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Soviet Fates and Lost Alternatives: From Stalinism to the New Cold Warby Stephen F. Cohen
Synopses & Reviews
With conflicts again dividing Russia and the United States, the need for balanced, accessible scholarship that benefits from new materials and critical perspectives is imperative. In seven lucid, groundbreaking essays, Stephen F. Cohen questions many conventional assumptions about the course of Soviet history, the fall of communism, and the effect of Russia's policies at home and abroad.
Written for specialists and general readers, Cohen's essays are framed by a chronological narrative that focuses on key turning points and lost alternatives. Beginning with Stalin's preeminent challenger and victim, Nikolai Bukharin, and the unexpected return of millions of survivors of Stalin's terror under Nikita Khrushchev, Cohen shows how their tragic fates shaped the latter-day Soviet Union. Turning to more recent events, he examines the political fates of the Soviet system's greatest reformer, Mikhail Gorbachev, and his leading conservative rival, Yegor Ligachev. Through these figures, Cohen raises even more provocative issues, including his argument that the Soviet Union was capable of reform and that its breakup was not inevitable. Most urgently, in two concluding chapters Cohen argues that Washington was the first to squander the opportunity for a fundamentally new U.S.-Russian relationship after the Cold War, and he presents a radically new approach for achieving a necessary partnership with today's Russia.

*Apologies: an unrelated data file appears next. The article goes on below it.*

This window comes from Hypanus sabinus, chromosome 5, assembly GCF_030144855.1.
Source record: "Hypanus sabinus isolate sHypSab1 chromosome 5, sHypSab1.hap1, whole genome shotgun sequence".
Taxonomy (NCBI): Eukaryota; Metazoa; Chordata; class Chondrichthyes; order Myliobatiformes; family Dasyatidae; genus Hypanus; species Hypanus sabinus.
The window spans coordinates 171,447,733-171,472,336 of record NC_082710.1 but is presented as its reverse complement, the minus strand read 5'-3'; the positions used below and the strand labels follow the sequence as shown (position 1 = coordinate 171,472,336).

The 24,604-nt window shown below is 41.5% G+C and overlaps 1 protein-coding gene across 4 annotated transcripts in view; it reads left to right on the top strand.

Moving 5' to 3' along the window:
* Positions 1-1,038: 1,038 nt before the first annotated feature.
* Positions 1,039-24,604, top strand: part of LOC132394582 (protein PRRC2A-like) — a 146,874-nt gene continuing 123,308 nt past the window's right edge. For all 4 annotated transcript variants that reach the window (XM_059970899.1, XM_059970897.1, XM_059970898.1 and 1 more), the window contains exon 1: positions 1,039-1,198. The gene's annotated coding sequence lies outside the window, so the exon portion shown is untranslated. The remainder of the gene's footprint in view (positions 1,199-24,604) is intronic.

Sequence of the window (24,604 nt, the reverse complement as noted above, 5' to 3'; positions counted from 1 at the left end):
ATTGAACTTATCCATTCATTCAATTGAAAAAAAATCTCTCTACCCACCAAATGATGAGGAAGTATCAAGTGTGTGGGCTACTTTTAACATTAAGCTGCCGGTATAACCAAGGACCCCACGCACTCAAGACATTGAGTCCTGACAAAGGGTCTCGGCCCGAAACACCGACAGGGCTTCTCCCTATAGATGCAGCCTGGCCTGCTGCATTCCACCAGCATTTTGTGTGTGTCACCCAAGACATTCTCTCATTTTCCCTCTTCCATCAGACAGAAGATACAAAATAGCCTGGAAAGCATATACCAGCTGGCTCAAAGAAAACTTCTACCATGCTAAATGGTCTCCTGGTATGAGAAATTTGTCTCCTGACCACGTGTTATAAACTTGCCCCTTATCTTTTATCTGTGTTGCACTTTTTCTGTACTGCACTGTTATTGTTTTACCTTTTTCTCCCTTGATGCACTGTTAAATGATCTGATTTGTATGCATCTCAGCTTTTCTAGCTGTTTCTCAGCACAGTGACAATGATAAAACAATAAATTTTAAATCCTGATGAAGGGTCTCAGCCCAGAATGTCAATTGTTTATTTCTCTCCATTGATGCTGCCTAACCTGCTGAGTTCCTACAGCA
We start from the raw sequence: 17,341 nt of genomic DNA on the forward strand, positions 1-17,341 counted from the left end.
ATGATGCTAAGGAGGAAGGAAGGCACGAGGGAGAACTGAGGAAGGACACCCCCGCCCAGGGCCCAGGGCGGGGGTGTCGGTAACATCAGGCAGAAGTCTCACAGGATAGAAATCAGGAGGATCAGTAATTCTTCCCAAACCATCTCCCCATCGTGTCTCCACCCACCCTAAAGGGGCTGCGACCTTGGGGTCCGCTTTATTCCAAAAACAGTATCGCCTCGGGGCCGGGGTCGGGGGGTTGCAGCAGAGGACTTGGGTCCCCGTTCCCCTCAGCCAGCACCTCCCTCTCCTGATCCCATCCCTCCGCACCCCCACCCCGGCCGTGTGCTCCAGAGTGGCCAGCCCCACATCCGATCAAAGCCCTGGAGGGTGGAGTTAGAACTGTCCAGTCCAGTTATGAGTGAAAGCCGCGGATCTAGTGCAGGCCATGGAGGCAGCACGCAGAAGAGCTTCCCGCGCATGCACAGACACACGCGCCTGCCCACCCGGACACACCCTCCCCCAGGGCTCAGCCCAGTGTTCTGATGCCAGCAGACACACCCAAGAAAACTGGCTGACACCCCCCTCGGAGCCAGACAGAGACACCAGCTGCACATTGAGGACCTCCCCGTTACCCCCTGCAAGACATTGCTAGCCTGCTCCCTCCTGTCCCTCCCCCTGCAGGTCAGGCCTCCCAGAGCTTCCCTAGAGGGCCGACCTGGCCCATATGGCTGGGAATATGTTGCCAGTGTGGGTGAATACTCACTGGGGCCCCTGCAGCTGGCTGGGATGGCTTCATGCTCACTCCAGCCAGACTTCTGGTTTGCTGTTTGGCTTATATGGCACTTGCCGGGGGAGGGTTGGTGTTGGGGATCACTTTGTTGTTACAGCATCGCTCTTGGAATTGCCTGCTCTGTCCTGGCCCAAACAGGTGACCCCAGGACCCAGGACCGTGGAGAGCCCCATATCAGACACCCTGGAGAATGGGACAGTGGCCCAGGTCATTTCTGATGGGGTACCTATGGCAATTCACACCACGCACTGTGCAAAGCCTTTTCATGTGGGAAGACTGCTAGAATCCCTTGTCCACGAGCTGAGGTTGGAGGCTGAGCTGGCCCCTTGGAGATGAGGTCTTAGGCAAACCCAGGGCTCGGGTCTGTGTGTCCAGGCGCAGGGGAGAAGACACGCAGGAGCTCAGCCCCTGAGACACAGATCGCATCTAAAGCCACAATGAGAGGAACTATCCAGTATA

In this wide-ranging and acclaimed book, Stephen F. Cohen challenges conventional wisdom about the course of Soviet and post-Soviet history. Reexamining leaders from Nikolai Bukharin, Stalin's preeminent opponent, and Nikita Khrushchev to Mikhail Gorbachev and his rival Yegor Ligachev, Cohen shows that their defeated policies were viable alternatives and that their tragic personal fates shaped the Soviet Union and Russia today. Cohen's ramifying arguments include that Stalinism was not the predetermined outcome of the Communist Revolution; that the Soviet Union was reformable and its breakup avoidable; and that the opportunity for a real post-Cold War relationship with Russia was squandered in Washington, not in Moscow. This is revisionist history at its best, compelling readers to rethink fateful events of the twentieth and early twenty-first centuries and the possibilities ahead.
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History and Social Science » Politics » General